DISCLOSURE:  I received the Patron tequila miniatures as free samples and was not required to post about them and received no other remuneration for this post.  All opinions expressed are my own.

Other blogs who have been making it Mexican:


Faijitas  final © J Horak-Druiff 2013

4.7 from 3 reviews
Chipotle, lime & chilli chicken fajitas
Prep time
Cook time
Total time
This old favourite Tex-Mex dish is given an extra flavour boost my marinating the chicken overnight in a tequila, lime and chipotle marinade.
Recipe type: Entree
Cuisine: Mexican
Serves: 4
  • 4 chicken breasts, boneless and skinless
  • Juice of half a lime
  • 1 generous Tbsp chipotle paste
  • 1 Tbsp olive oil
  • 1 Tbsp good quality tequila
  • two onions, sliced into thin wedges
  • four bell peppers - a mixture of red and green, sliced into thin strips
  • 2 cloves of garlic, crushed
  • salt and black pepper (or fajita seasoning mix, if you can find it)
  • olive oil for frying
  • 4 large flour tortillas
  • 2 cups of shredded lettuce
  • 150g full-flavoured cheese, grated
  • tomato salsa
  • guacamole
  • sour cream
  1. Slice the chicken into thin strips, place in a non-reactive glass or metal bowl.
  2. Mix the chipotle paste, tequila, lime juice and tequila well, pour over the chicken and mix well to ensure all the chicken strips are coated. Cover and refrigerate overnight (or as long as you can).
  3. Heat a little olive oil in a large pan and add the onion. Saute over medium heat until the onions start to soften slightly, then add the peppers and garlic and continue to fry until they are soft enough for your taste. Remove from the pan with a slotted spoon, season and keep warm.
  4. To the same pan, add the marinated chicken strips, turn up the heat, and stir continuously to stop them sticking or burning. Remove from the heat when they are just done (no longer pink when you cut them in half), season to taste and add them to the peppers and onions.
  5. Steam or microwave the tortillas to heat them, then serve the fajitas by laying all the components on the table - chicken and peppers; tortillas; lettuce; cheese; salsa; guacamole; and sour cream - and let guests assemble their own fajitas.


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  1. says

    Thank you for that handy guide! Now I know that the meal I serve my family under the name of tortillas (home-made flour ones) should really be known as fajitas!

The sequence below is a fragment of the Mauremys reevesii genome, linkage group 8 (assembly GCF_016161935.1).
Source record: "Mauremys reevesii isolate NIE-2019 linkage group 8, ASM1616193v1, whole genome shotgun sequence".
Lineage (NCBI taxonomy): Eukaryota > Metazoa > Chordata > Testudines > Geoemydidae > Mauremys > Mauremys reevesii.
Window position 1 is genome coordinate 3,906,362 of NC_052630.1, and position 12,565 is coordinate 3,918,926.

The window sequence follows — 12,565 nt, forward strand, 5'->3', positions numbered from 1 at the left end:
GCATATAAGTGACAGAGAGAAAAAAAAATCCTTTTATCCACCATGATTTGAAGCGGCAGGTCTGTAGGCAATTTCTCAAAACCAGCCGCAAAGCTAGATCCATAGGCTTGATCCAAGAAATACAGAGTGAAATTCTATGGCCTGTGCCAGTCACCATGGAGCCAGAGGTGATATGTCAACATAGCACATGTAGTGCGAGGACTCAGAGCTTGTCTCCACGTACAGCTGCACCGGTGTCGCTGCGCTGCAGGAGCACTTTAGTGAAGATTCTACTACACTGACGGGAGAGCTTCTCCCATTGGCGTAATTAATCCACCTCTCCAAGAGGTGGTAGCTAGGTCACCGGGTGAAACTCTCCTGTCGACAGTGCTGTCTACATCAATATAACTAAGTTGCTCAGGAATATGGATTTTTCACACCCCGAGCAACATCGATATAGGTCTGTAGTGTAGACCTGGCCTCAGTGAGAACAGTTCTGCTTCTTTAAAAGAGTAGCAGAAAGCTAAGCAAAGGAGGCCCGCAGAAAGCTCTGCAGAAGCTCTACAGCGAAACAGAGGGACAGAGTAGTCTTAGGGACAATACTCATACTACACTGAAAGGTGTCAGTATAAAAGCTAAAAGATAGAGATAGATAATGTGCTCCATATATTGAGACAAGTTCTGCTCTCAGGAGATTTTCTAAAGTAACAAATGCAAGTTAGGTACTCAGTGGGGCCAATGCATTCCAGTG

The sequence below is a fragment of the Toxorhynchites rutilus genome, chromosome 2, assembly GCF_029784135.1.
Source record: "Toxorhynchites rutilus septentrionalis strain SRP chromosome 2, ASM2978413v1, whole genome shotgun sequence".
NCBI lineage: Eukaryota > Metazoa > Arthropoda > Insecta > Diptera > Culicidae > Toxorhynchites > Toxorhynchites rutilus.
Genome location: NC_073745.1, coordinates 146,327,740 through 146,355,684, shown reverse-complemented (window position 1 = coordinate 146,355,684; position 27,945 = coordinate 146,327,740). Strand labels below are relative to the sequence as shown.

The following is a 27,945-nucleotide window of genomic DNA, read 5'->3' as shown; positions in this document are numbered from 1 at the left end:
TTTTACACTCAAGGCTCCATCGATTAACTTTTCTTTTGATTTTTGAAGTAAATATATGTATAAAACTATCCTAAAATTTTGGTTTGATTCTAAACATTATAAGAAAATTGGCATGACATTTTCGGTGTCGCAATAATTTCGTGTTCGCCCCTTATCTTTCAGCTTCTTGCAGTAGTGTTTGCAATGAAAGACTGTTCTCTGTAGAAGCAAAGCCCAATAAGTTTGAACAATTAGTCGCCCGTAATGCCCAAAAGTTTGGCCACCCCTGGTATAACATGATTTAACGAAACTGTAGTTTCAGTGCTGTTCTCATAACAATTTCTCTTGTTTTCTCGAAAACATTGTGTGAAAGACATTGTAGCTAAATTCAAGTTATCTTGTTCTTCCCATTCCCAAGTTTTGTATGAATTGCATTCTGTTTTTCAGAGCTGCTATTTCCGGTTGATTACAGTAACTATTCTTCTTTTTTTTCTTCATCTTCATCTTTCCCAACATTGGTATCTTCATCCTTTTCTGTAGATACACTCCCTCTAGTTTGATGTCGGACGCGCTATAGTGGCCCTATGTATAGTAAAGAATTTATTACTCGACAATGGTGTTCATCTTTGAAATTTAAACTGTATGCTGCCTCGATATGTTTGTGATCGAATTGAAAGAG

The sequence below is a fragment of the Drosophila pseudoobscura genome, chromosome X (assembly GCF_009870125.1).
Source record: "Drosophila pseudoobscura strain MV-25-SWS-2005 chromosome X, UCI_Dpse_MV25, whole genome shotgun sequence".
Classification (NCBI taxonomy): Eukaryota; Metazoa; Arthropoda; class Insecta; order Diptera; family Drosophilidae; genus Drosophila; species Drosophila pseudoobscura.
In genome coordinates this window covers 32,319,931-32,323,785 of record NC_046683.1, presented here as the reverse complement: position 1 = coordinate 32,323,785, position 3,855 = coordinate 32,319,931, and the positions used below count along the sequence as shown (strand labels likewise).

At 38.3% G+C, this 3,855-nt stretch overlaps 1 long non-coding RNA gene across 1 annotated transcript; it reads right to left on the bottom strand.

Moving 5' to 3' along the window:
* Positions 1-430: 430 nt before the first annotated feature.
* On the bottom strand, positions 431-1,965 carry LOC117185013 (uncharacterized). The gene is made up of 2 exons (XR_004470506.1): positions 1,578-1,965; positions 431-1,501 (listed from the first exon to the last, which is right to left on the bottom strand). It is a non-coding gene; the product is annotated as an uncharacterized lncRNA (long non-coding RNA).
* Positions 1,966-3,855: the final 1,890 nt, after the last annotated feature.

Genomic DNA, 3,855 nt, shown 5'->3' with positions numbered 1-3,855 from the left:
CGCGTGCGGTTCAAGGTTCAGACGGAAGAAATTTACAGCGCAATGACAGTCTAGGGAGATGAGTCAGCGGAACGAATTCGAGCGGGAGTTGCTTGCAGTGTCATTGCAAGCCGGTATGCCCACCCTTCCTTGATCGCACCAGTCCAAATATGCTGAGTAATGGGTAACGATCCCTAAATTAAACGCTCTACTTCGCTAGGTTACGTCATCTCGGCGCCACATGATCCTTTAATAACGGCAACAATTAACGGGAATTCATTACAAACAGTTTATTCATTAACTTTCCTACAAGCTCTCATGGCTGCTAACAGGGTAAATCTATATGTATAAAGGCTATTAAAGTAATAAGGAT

As an Italian specialist I reserve the right to be fussy about Italian pronunciation and ignorant of Mexican… my pet wince being ciabatta pronounced as siabata instead of chabatta!

    • Jeanne says

      LOL yes, I was surprised to learn that the distinguishing feature of fajitas was the filling – only chicken, onions & peppers doth a fajita make! And yes yes yes – Siabata – what is up with that?! I also cringe at ChoriTso. WTF? Do you see a t in there?!

  2. says

    You just gave me a wonderful idea for the next time my daughter comes for dinner – thanks a lot! We do not get that much Mexican food here in Switzerland and she is a great aficionada! LOL, your PPA!

    • Jeanne says

      It’s such a simple thing to cook, and you can make it as authentic as you like, provided you can get your hands on proper chillies! I am in love with my chipotle paste…

  3. says

    Your post had me making funny shapes with my mouth to check that I was pronouncing things properly. Thank goodness no one could see me. Lovely post Jeanne :) xx

    • Jeanne says

      True – it was hard to get here in London until a couple of years ago! Maybe one of the London online stores will shop to France, like Cool Chile Co., MexGrocer or La Costena?

  4. says

    Hehehe, Brits have a hilarious way of pronouncing foreign names!

    I love Mexican food, so those fajitas are for me. My kind of grub!



    • Jeanne says

      Don’t they just… They can’t seem to get their head around the fact that Italians actually say the final vowel, always! Mas-car-pone indeed…

    • Jeanne says

      Oooh, we need to get you to Lupita for a mezcal tasting! It’s not tequila, but it is in the same family,and the taste is like a peaty whisky. SO surprising!

    • Jeanne says

      Hi Lea-Ann – glad you enjoyed your visit to Cooksister & hope to see you again :) So true what you say – we assume that everyone knows what we know about pronounciation. Being South Africa, we assume everyone can say our place names – but when friends from Wisconsin visited they were totally baffled by Knysna (nighs-na) and Oudtshoorn (oats-horn) :)

  5. says

    Hi Jeanne, we seem to be on the same Mexican wavelength this week, I just put up lettuce ‘tacos’ with chipolte chicken – a carb free option. So tasty. I’m mad about cooking with tequila and love Patron Silver for this.

    • Jeanne says

      Great minds and all that! Love the carb-free twist :) I only discovered Patron recently but am now in love! Want to do a dessert with the coffee one too…